This article was published in issue no. 1301 of the Hammer, the Workers' Party's publication, which went on sale during the Punggol East By-Election and is currently being sold by members at selected market places. I co-wrote the article in December 2012 with NCMP Yee Jenn Jong.
A recent issue, which has elicited lots of discussion, is the stress that PSLE puts on young families and young children. Minister of State Josephine Teo criticized OCBC for fanning the exam fever with its new PSLE leave scheme for employees. The media also tried to balance the coverage of top-scoring PSLE achievers with heartwarming stories about those who have succeeded in their careers and lives despite mediocre PSLE scores. Even the Prime Minister weighed in: he said that PSLE results are not the only thing which determines whether one lives a fulfilling and productive life; good moral values, strong social skills, and a sense of duty to one’s family and nation are just as important. He added that students should study hard but also play and pursue their passions.
While we should acknowledge the stress problem and seek to keep it under control, we must recognise that stress is just the symptom. We need to look into the causes of the stress. As the saying goes, we should treat the disease, not the symptom. This requires us to look into the education system itself, just as a doctor would look into one’s health system.
Although some have called for an overhaul or even removal of the PSLE, so as to give our kids the space to exercise their creativity and pursue holistic projects, the Prime Minister said that the PSLE is necessary as it is required for selecting students for secondary schools.
However, if we are to retain the PSLE for this purpose, we need to reform the PSLE away from using it as a sorting mechanism to using the PSLE as a signalling tool.
The PSLE as a Sorting Mechanism
The PSLE as a sorting mechanism follows what educationists call the norm-referencing method of assessing students relative to one another. In this norm-referencing method, students will receive grades adjusted to a T-distribution graph, a bell-shaped curve with most students falling in the middle two-thirds. In other words, students’ grades are not completely based on the actual marks obtained in the exam, but are scaled and indirectly affected by the performance of other students in the cohort.
Secondary schools use this norm-referenced overall score as the basis for admission. This means our education system is still primarily using the PSLE as a sorting mechanism – to pick out the top performers relative to the entire cohort.
There have been some calls for the PSLE to drop this use of norm-referenced score and to use the criterion-referencing method, whereby grades are given to students based on the actual marks that they obtain in the exam. However, some top secondary schools may still devise new tests to differentiate applicants with specific strengths based on their areas of niche specialisation.
The PSLE as a Signalling Tool
Rather than being a sorting mechanism, the PSLE should be seen as a signalling tool combining both criterion-referenced and norm-referenced grades that are used as only one reference point for admission into secondary schools. We should reform the PSLE by reducing the significance of its weighty T-score into percentile bands and to provide more fine-grained subject grades so that secondary schools would give more weight to them than the norm-referenced score.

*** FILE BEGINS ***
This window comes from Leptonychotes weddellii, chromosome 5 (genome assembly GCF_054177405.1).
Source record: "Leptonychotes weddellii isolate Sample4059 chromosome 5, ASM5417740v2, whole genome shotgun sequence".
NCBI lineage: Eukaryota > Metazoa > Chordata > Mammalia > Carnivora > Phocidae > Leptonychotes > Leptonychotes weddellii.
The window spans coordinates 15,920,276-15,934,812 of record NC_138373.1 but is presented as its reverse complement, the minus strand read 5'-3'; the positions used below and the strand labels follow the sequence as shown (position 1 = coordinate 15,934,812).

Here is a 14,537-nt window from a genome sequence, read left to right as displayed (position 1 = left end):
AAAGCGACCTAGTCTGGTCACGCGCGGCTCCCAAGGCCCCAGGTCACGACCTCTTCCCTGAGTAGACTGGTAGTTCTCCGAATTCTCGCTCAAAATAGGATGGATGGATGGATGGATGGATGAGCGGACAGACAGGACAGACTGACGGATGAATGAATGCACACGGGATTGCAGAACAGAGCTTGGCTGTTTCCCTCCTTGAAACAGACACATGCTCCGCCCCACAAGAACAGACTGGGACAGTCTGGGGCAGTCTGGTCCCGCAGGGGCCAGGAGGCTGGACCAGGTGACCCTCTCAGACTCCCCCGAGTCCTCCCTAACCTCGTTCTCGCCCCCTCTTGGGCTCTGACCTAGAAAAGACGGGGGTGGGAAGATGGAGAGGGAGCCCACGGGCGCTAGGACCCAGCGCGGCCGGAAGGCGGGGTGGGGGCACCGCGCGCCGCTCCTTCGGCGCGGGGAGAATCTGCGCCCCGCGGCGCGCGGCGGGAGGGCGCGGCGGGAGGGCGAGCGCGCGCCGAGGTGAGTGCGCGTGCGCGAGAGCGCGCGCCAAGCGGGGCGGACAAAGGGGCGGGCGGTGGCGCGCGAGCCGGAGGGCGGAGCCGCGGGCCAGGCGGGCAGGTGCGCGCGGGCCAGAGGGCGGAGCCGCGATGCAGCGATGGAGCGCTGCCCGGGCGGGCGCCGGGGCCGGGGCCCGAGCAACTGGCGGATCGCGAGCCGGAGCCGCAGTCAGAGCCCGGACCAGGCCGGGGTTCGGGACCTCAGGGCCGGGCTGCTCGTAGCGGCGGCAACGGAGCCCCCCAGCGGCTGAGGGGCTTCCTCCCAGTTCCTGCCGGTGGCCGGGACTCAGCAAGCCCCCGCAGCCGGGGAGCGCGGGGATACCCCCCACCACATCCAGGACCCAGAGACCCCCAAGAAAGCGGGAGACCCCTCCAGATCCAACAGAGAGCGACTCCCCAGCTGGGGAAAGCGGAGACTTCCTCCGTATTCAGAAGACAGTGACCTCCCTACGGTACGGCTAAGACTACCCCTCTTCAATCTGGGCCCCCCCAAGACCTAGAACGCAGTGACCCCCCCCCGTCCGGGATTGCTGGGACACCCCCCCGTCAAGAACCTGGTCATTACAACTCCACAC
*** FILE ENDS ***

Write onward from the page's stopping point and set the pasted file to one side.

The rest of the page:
In a diversified education system, schools could then be given the autonomy to use different kinds of subjective admissions instruments like interviews and portfolios. In fact, many schools offering niche specialisation are already using such instruments. Besides being fairer, this would also go some way in reducing the stress level of PSLE students.
However, our efforts would come to nothing if we do not address the most fundamental imbalance plaguing our education system.
Inequality in the Education System
An underlying problem is the inequality in our education system. It is very telling that private tuition centres have begun to offer enrichment and preparatory courses for the direct admissions tests required for entry into top secondary schools.
Primary school registration favouring children of alumni (“old boys” or “old girls”), volunteers and community leaders, unequal distribution of educational resources and good teachers, as well as the Edusave fund being used as reward rather than as enabler, just to name a few, are policy causes of this inequality. These have caused the hardening of the social structure, such that middle-class parents are now struggling harder and harder to bridge the meritocratic gap between resource-rich and resource-poor parents. We need more than the feel-good principles of “every school is a good school”. We need every school to be as well-equipped and staffed. We need to work towards smaller class sizes to make learning more effective, especially for the children of resource-poor families. In other words, we need to create a fair starting line for meritocracy to work.
This way, we will have our own uniquely Singaporean utopian scenario of many good secondary schools competing for many good students graduating from many good primary schools, instead of having many primary school children competing to become the few good students streamed into the few elite or “branded” secondary schools.
What we need is a student-centric education system, where schools and exams serve students rather than the other way round.
the persistently political pine stays green in the winter of the patriarch ... while, one by one, the gentlemen fall prey to the corruption of power and patronage
s/pores new directions in singapore studies